"We've got an ox on our tongue," says sociologist of science Bruno Latour when audiences at his colloquia clam up. "Let's get rid of the ox."
So: an ox on the tongue, as the exhibition title puts it, or the impossibility of expressing one's thoughts and feelings. ORLAN's title is a sly dig, a summons to talk and discuss.
From 1 June to 25 September ORLAN will be showing a new, site-specific installation in the Chapelle de l’Oratoire at the Musée des Beaux-arts of Nantes. She'll be transforming the venue into a free speech forum focusing on terms which, right now, can speed thought up: Le tout monde, dérèglement, cellule souche, athée, phagothérapie, surfemme, empêchement, action, trouble, symbiotique, dire, sensualité, collectif, singularité, escronomie, appartenance, consentement, responsabilité, discordance, radioactivité.
Her installation presents a body concealed by a long, black piece of fabric and a dozen life-size sculptures, characters carrying, brandishing and playing with words that have their own powerful presence within the space.
The moment they step inside the chapel visitors are confronted with a disturbing black female outline, set on a raised, sloping platform in the centre. The sides of the platform are covered with a specially designed cloth printed with images of viruses, bacteria and cells – as a metaphor of the body – and with phages and words.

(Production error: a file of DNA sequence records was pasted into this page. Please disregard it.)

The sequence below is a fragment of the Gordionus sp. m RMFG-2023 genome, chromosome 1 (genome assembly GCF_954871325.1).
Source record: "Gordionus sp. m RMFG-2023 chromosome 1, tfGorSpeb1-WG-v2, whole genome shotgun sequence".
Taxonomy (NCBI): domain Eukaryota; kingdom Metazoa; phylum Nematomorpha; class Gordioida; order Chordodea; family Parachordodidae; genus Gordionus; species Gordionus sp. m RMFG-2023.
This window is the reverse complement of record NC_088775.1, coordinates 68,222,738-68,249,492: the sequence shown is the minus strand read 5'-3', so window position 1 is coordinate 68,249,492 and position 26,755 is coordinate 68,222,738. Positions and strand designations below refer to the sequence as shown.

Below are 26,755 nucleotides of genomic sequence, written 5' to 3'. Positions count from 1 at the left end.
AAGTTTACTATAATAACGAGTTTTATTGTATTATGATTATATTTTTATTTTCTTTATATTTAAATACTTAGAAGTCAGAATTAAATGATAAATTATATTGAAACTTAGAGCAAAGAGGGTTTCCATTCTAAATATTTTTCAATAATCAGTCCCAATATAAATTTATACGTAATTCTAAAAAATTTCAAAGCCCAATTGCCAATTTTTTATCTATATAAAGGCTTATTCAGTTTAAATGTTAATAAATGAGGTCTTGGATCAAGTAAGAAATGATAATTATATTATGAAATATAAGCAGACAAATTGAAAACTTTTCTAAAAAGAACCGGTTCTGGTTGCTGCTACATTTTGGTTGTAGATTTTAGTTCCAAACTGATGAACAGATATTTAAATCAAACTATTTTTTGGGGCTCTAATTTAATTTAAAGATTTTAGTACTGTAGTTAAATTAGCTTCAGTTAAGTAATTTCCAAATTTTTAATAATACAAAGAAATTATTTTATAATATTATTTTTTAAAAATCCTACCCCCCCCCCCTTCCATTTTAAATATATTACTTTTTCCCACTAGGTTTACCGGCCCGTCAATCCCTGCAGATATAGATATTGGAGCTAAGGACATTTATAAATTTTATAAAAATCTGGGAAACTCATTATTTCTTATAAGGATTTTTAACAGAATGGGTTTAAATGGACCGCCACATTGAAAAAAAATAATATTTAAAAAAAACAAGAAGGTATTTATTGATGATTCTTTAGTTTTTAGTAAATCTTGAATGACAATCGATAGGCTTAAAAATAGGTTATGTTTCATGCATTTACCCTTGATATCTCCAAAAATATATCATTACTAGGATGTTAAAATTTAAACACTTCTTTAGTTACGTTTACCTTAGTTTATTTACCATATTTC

Haloed with light, this central figure calls on visitors to move towards the free speech area in the choir. The black fabric concealing the figure can be see as the weight of a veil blanketing the whole of humanity.
In the transepts two video projections point up ORLAN's sources of inspiration for an installation that represents a brand new development in her work.
In the choir, situated at the far end of the nave, are interlocking chairs designed by ORLAN. In this free speech space each viewer will be able to get rid of the "ox on his tongue" by improvising freely and/or taking part in discussions.